Those of us living in relative comfort may never have had to consider whether environmental problems are heaped disproportionately on those who are poor, or racial minorities, or disenfranchised immigrants. But it is still the case today, and was even more so the case during the 1960s.
Rev. Martin Luther King became focused on this issue after he saw strong successes in his original goal of breaking down color lines. It became clear to him that simply allowing minority children to attend integrated schools, and forcing public places such as lunch counters in stores to be integrated, did not solve a series of other problems.
One of these unsolved problems was the placement of toxic substances and treatment facilities in poor, ethnic, and minority neighborhoods, and giving the dirty work of the entire population to the poor without regard for their safety and well-being. Probably not so well understood at that time, but typical of the issue and something I still hear about frequently here in New York City, are the lower standards by builders and city planners that have resulted in the dangerous problems of asthma and lead poisoning affecting minority and poor families disproportionately. Here in New York City the minority asthma rate continues to be exacerbated by siting of bus terminals and major bus routes, and of waste treatment facilities, near the neighborhoods of those populations.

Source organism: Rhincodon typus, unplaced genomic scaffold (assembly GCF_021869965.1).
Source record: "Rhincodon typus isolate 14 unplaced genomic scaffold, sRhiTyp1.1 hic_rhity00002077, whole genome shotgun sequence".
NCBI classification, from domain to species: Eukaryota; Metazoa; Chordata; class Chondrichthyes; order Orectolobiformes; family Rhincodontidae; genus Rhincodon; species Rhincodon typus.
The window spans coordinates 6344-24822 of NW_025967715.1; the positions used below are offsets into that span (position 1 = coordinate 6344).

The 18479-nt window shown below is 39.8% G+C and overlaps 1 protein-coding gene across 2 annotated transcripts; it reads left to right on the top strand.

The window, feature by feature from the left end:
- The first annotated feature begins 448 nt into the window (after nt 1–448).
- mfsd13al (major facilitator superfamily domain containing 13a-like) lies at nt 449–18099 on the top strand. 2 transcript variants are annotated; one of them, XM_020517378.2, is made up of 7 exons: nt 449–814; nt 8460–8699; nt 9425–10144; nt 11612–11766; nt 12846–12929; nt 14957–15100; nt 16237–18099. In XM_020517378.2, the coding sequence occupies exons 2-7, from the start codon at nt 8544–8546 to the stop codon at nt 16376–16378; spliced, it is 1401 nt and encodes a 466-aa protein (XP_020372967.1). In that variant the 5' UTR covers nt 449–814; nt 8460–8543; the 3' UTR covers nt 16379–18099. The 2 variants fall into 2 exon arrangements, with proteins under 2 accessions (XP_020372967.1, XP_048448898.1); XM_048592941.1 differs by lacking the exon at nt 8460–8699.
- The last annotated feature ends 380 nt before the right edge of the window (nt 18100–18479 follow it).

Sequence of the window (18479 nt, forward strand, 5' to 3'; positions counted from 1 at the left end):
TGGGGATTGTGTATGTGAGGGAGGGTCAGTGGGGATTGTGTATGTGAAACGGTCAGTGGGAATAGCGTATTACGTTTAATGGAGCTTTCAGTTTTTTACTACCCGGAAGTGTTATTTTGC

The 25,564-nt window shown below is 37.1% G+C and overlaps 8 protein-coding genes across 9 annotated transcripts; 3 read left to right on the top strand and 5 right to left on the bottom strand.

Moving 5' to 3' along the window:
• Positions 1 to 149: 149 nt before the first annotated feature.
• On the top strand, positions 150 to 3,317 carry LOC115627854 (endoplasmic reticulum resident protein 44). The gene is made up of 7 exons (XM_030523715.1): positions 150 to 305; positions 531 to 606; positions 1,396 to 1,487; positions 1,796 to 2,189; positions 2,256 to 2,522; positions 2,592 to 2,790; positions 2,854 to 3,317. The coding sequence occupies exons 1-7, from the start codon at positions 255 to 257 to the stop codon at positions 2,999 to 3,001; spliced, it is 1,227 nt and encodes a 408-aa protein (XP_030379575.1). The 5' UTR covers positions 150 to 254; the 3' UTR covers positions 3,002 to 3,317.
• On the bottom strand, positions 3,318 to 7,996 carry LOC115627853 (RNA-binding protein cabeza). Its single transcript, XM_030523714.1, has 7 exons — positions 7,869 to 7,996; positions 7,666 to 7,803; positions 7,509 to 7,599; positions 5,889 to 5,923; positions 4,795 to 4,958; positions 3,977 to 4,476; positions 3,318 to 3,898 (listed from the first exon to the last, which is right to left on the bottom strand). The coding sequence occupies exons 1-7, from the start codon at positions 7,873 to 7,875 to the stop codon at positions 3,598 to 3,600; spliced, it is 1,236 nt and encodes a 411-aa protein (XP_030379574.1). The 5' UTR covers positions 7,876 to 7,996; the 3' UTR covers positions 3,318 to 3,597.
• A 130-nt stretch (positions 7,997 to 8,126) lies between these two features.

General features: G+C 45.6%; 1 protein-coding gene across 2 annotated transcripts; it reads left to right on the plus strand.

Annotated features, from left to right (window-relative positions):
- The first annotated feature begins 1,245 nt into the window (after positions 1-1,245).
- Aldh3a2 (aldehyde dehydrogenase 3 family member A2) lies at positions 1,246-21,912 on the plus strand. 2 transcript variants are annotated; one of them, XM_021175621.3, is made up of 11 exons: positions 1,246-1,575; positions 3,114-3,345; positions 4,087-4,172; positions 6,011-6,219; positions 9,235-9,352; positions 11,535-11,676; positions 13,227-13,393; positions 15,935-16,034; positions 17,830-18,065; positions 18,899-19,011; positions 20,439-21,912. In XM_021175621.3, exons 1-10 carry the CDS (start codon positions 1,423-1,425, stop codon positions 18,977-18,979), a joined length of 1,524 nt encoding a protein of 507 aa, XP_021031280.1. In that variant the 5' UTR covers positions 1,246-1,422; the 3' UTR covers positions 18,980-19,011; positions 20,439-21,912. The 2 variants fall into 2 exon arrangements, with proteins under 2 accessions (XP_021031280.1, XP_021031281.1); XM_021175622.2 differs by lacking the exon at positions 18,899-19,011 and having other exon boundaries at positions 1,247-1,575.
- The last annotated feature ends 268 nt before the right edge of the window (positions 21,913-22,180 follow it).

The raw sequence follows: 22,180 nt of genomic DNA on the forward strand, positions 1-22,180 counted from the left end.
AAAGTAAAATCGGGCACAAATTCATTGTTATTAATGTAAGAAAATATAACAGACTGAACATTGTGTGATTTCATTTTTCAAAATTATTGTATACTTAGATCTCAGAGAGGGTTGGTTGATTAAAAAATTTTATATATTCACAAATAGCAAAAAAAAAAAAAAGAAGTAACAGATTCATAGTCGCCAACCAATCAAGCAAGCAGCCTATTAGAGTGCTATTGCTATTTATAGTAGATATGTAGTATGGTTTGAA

Suffice it to say that Dr. King and his fellow activists were aware of the overall problem and its many expressions back in the 1960s. Dr. King was asked to help improve the working conditions of the garbage collection employees, all African-American (or I imagine there might have been one or two exceptions), who had terrible working conditions that often led to maiming and had recently killed two of the workers who were crushed inside their trucks.
Two of the excellent articles on this topic that I will point out here are in Daily Kos and in the National Archives (yes, from our US government).
We should remember that those small news items that appear from time to time in the middle class or wealthy world, represent an entire way of life for those who are forced to live near toxic dumps, breathing toxic air or drinking tainted water. The health and human rights of each individual is a precious principle that our country, and all countries, should strive on a daily basis to attain.
As a final word I would like to expand the consideration here to include ALL the people of the United States and the planet. We are all subjected to toxic or planet-damaging means of producing energy, such as coal and nuclear energy, all in the name of economic progress. The best answer to the energy squeeze that is perceived and experienced can be debated, but the existence of a problem that affects ALL of us can not be denied.
This is not advocating that we freeze in winter rather than burn coal, but are we properly prioritizing such vital issues as developing alternative energy with a determination unmatched since the Manhattan Project of World War II? Can we not focus our collective minds on solving our pollution and energy problems, while controlling population growth using whatever means are deemed suitable, so that we can all share a beautiful, compassionate, and healthful planet far into the future?